Over the years, wedding stationery has certainly evolved. Once upon a time, guests would wait and eagerly anticipate an invitation to your wedding. Within the last 10 years, Save the Dates have become wildly popular, a necessity even. Often, invitations aren’t just filled with reception, response and direction cards anymore (and don’t forget the inner envelope and pretty little piece of tissue paper). Now we add accommodation info & itineraries, at times menus and we use boxes as envelopes.
Often, couples have programs at the ceremony. At receptions, place cards & escort cards are just the beginning. There are menus; favor tags, boxes & bags; signage and table numbers. Opting for a charitable donation in lieu of favors? We let our guests know on, you guessed it, more paper. And how about those Thank You notes? Other wedding related parties like rehearsal dinners and showers can add to the list of necessary invites as well.
Sadly, all of it comes with a price. A majority of our paper comes from “virgin forests”, those that have not been logged for 150 years or more. These forests are home to a large number of species who are displaced when these trees are cut down for paper. Loss of habitat is the leading cause of extinction of plants and animals. Tree farms are put up in their place (trees grown specifically for paper) but these come with their own problems. Tree farms destroy biodiversity and also encourage pest epidemics, destroying thousands of trees at a time.
Trees don’t magically become paper. They need to go through a paper mill. Paper mills create dioxins through the processing and these dioxins find their way into our water, the soil and eventually, our food. In the U.S., paper mills consume more than 12,000 square miles of forest each year.
So, what can you do? What are the alternatives? Luckily, there are an increasing number of greener options available for all of your wedding stationery needs and enough to suit almost every couple’s style and preference.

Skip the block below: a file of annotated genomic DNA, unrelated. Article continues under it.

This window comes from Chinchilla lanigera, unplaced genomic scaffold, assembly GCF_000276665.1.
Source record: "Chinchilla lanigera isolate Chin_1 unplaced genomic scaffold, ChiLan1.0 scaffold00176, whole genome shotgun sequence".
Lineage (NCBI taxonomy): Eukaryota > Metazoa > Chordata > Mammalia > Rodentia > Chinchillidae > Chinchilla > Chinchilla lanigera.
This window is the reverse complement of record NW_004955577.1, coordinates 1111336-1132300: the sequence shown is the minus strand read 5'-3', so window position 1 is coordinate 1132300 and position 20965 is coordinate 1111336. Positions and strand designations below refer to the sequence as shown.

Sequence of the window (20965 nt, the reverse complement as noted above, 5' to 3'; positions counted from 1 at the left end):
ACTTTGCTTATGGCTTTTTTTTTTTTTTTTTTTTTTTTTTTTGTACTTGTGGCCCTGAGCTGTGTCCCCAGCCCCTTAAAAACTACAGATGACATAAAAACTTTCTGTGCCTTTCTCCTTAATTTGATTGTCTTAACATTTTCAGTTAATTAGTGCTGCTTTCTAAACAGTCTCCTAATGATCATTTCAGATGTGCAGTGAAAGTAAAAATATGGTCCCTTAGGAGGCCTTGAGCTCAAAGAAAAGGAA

The easiest way to eliminate paper use is by sending save the dates and invitations electronically and creating a wedding website for information like accommodations and itineraries. Companies such as Paperless Post, Glosite and Greenvelope offer very pretty electronic invitations and save the dates that even include an envelope so they open just like an actual mailed invite would. Red stamp is great for Save the Dates and invitations for engagement parties and other wedding events. Mywedding.com and Wedding Window are fantastic for creating a wedding website.
Emailing your invitations not your style? There are, of course, options that involve using recycled and “tree free” papers (agricultural residues – husks and straw left in the fields after harvesting the main crops of sugar cane, barley, rye, etc.) Look for recycled paper that is 100% PCW (post-consumer waste) and/or FSW (Forest Stewardship Counsel) certified. Of course you can use these for all of your wedding stationery like your place cards and menus
Seed paper is another great alternative, but be sure that you know (and share with your guests) which region of the country they can be planted in. If a guest lives outside the plant’s natural range, the seeds should only be planted indoors. Botanical Paperworks has a great selection of eco-friendly invitations, as does the Green Bride Guide and Earthly Affair. There are also wooden invitations and Save the Dates that are be made from fallen trees and are biodegradable. Eco-couture letterpress is awesome too. Companies like Oblation use cotton paper made by hand from the remnants from the garment district.
A few last tips on greening your stationery: Choose a company that prints with soy ink. Try the “less is more” philosophy. Why not replace your escort cards with a seating chart on a chalk board or plasma TV? Still want menus on the table? Place one every other setting instead.
You have so many fantastic, eco-friendly choices that are both beautiful and unique. Keep in mind that even the smallest adjustment, choosing just one green option, makes a difference.
Lisa Marie Blinn is the owner and principal planner of L. Marie Events.